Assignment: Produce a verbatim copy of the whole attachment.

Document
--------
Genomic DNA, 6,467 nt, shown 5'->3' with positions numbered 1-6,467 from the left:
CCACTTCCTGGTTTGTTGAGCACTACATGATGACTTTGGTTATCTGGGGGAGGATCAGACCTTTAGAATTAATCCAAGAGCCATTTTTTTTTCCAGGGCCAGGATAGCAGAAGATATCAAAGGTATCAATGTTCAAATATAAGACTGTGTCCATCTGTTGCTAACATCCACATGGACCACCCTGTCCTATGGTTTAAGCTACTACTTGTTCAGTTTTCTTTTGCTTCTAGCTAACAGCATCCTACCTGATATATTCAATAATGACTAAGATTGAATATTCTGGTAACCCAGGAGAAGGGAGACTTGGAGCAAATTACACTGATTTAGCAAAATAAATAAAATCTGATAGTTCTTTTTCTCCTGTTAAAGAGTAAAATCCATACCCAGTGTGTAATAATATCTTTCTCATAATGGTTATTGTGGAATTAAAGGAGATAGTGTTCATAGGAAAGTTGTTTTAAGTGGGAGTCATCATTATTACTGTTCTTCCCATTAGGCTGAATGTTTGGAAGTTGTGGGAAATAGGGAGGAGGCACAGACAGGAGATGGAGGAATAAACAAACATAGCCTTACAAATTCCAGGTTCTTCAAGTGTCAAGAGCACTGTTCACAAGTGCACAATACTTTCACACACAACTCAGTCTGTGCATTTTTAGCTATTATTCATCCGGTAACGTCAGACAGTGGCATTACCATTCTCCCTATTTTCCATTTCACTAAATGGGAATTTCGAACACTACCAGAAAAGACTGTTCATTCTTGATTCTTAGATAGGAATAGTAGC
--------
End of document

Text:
Genomic DNA, 6,467 nt, shown 5'->3' with positions numbered 1-6,467 from the left:
CCACTTCCTGGTTTGTTGAGCACTACATGATGACTTTGGTTATCTGGGGGAGGATCAGACCTTTAGAATTAATCCAAGAGCCATTTTTTTTTCCAGGGCCAGGATAGCAGAAGATATCAAAGGTATCAATGTTCAAATATAAGACTGTGTCCATCTGTTGCTAACATCCACATGGACCACCCTGTCCTATGGTTTAAGCTACTACTTGTTCAGTTTTCTTTTGCTTCTAGCTAACAGCATCCTACCTGATATATTCAATAATGACTAAGATTGAATATTCTGGTAACCCAGGAGAAGGGAGACTTGGAGCAAATTACACTGATTTAGCAAAATAAATAAAATCTGATAGTTCTTTTTCTCCTGTTAAAGAGTAAAATCCATACCCAGTGTGTAATAATATCTTTCTCATAATGGTTATTGTGGAATTAAAGGAGATAGTGTTCATAGGAAAGTTGTTTTAAGTGGGAGTCATCATTATTACTGTTCTTCCCATTAGGCTGAATGTTTGGAAGTTGTGGGAAATAGGGAGGAGGCACAGACAGGAGATGGAGGAATAAACAAACATAGCCTTACAAATTCCAGGTTCTTCAAGTGTCAAGAGCACTGTTCACAAGTGCACAATACTTTCACACACAACTCAGTCTGTGCATTTTTAGCTATTATTCATCCGGTAACGTCAGACAGTGGCATTACCATTCTCCCTATTTTCCATTTCACTAAATGGGAATTTCGAACACTACCAGAAAAGACTGTTCATTCTTGATTCTTAGATAGGAATAGTAGC